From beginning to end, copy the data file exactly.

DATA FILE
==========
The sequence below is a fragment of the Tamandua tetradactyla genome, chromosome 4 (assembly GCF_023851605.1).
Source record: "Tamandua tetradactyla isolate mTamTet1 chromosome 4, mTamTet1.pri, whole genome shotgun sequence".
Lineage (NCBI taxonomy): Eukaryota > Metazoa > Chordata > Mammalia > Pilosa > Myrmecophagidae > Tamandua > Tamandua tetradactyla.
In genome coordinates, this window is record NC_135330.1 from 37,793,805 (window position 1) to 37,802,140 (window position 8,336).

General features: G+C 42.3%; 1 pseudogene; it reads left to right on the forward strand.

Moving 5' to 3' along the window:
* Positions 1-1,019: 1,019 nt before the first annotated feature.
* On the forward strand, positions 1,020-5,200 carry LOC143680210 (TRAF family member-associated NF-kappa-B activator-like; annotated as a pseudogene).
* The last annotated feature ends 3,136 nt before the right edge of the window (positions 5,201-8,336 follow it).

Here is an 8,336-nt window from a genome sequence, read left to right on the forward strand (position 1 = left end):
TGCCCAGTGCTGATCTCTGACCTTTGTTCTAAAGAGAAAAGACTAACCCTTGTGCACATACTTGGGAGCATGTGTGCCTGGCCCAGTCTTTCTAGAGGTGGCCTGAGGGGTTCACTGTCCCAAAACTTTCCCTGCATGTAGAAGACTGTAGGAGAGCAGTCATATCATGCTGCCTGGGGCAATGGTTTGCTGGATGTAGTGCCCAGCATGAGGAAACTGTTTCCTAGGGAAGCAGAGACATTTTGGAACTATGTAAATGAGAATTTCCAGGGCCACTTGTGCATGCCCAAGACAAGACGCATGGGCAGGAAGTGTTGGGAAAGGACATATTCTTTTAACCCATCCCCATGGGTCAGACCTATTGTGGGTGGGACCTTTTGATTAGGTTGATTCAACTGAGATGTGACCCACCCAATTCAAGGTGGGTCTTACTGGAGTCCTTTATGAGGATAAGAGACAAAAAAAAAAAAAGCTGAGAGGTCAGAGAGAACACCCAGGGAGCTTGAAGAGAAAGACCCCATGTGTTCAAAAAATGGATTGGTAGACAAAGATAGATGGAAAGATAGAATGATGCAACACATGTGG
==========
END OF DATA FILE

The sequence below is a fragment of the Tamandua tetradactyla genome, chromosome 4 (assembly GCF_023851605.1).
Source record: "Tamandua tetradactyla isolate mTamTet1 chromosome 4, mTamTet1.pri, whole genome shotgun sequence".
Lineage (NCBI taxonomy): Eukaryota > Metazoa > Chordata > Mammalia > Pilosa > Myrmecophagidae > Tamandua > Tamandua tetradactyla.
In genome coordinates, this window is record NC_135330.1 from 37,793,805 (window position 1) to 37,802,140 (window position 8,336).

General features: G+C 42.3%; 1 pseudogene; it reads left to right on the forward strand.

Moving 5' to 3' along the window:
* Positions 1-1,019: 1,019 nt before the first annotated feature.
* On the forward strand, positions 1,020-5,200 carry LOC143680210 (TRAF family member-associated NF-kappa-B activator-like; annotated as a pseudogene).
* The last annotated feature ends 3,136 nt before the right edge of the window (positions 5,201-8,336 follow it).

Here is an 8,336-nt window from a genome sequence, read left to right on the forward strand (position 1 = left end):
TGCCCAGTGCTGATCTCTGACCTTTGTTCTAAAGAGAAAAGACTAACCCTTGTGCACATACTTGGGAGCATGTGTGCCTGGCCCAGTCTTTCTAGAGGTGGCCTGAGGGGTTCACTGTCCCAAAACTTTCCCTGCATGTAGAAGACTGTAGGAGAGCAGTCATATCATGCTGCCTGGGGCAATGGTTTGCTGGATGTAGTGCCCAGCATGAGGAAACTGTTTCCTAGGGAAGCAGAGACATTTTGGAACTATGTAAATGAGAATTTCCAGGGCCACTTGTGCATGCCCAAGACAAGACGCATGGGCAGGAAGTGTTGGGAAAGGACATATTCTTTTAACCCATCCCCATGGGTCAGACCTATTGTGGGTGGGACCTTTTGATTAGGTTGATTCAACTGAGATGTGACCCACCCAATTCAAGGTGGGTCTTACTGGAGTCCTTTATGAGGATAAGAGACAAAAAAAAAAAAAGCTGAGAGGTCAGAGAGAACACCCAGGGAGCTTGAAGAGAAAGACCCCATGTGTTCAAAAAATGGATTGGTAGACAAAGATAGATGGAAAGATAGAATGATGCAACACATGTGG